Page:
Court: U.S. District Court, Eastern District of Louisiana.
Plaintiff filed an action alleging take-home exposure from asbestos fibers while living with her grandfather, who was a welder for 40 years at Avondale Shipyards.
The plaintiff was diagnosed with lung cancer, which she alleged resulted from asbestos exposure from asbestos fibers brought home on her grandfather’s work clothing from her birth in 1962 until 1982, when her grandfather retired from the shipyard. The action was removed to federal court and amended to add numerous additional defendants, including Pennsylvania Insurance Company (“PIC”), an insurer that allegedly provided coverage for executive and officer for liability for some executive officers at Avondale, and liability coverage to a seller of asbestos products.
PIC filed a motion to stay the action in the Eastern District of Louisiana under the “first-to-file rule,” arguing that all claims as to PIC should be stayed until an action in the District of Massachusetts regarding PIC’s liability for policies, such as the ones at issue in this action is determined. The Massachusetts action concerns PIC’s claims that policies like the ones at issue were issued by American Employers Insurance Company (“AEIC”), a separate insurance company, which was acquired from PIC pursuant to a stock-purchase agreement by Sparta Insurance Company in 2007, and that PIC therefore has no liability for any AEIC issued policy.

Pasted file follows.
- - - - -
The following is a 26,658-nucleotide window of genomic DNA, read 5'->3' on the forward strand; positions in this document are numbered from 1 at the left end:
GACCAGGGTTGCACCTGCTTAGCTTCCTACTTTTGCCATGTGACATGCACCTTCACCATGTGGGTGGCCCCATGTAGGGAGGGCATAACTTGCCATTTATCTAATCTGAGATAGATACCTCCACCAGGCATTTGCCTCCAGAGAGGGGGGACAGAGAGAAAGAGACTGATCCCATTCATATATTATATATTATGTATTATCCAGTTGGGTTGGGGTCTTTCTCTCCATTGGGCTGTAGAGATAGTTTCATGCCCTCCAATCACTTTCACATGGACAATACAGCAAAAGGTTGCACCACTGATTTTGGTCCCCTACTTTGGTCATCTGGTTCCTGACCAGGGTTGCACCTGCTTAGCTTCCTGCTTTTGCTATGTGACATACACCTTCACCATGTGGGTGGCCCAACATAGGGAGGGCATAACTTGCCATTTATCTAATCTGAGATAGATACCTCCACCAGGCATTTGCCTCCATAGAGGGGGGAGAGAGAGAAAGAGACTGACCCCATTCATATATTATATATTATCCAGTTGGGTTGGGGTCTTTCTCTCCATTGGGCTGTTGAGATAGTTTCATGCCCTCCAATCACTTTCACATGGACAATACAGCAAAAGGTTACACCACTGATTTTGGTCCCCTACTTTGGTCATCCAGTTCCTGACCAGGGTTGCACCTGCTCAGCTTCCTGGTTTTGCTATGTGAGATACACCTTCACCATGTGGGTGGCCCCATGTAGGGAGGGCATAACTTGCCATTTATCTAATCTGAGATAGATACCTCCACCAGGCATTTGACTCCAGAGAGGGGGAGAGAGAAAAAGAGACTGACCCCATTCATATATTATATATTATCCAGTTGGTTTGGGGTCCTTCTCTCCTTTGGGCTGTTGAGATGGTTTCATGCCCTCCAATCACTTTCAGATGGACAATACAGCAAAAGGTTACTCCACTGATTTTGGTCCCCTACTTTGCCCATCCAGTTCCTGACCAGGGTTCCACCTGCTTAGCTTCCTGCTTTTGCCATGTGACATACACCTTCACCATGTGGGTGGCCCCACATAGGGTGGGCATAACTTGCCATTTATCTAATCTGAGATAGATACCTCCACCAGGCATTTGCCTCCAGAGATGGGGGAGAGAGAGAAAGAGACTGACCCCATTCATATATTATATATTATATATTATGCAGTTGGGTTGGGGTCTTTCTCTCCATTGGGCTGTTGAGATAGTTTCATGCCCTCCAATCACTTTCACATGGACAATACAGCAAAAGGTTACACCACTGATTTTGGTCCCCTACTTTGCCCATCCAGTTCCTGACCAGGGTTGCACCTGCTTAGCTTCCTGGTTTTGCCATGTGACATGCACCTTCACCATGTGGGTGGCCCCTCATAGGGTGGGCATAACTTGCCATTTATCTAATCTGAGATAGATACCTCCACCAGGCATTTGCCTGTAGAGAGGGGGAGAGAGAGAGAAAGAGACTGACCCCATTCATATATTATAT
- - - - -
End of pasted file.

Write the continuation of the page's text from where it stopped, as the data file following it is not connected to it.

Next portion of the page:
In the Fifth Circuit, when related cases are pending before two federal courts, the court in which a case was last filed may refuse to hear it if the issues “substantially overlap.” Substantial overlap does not require that the cases be identical, only that the actions share substantive “core issues,” as judged on a case-by-case basis. The first-to-file rule is grounded in principles of comity and judicial economy, and intended to avoid wasteful duplicative litigation or interference with the proceedings of other judicial districts.
The court held that PIC was entitled to a stay as to the claims against it under the first-to file rule.
First, the court found that the claims in the Massachusetts action substantially overlapped with those against PIC in the Louisiana court; whether PIC or Sparta is potentially responsible pursuant to the AEIC policies remains to be determined, and the plaintiff’s claims against PIC are related to liability of the asbestos seller and Avondale executives and liability coverage under AEIC policies.
Second, the court held that a stay to determine which insurer, PIC or Sparta, is liable for the AEIC policy coverage would not deny the plaintiff her statutory rights to pursue a direct action against an insurer under Louisiana law, or to a jury determination as to insurance coverage, observing that whether an insurer is liable — and which insurer is liable —are separate inquiries.
Read the full decision here.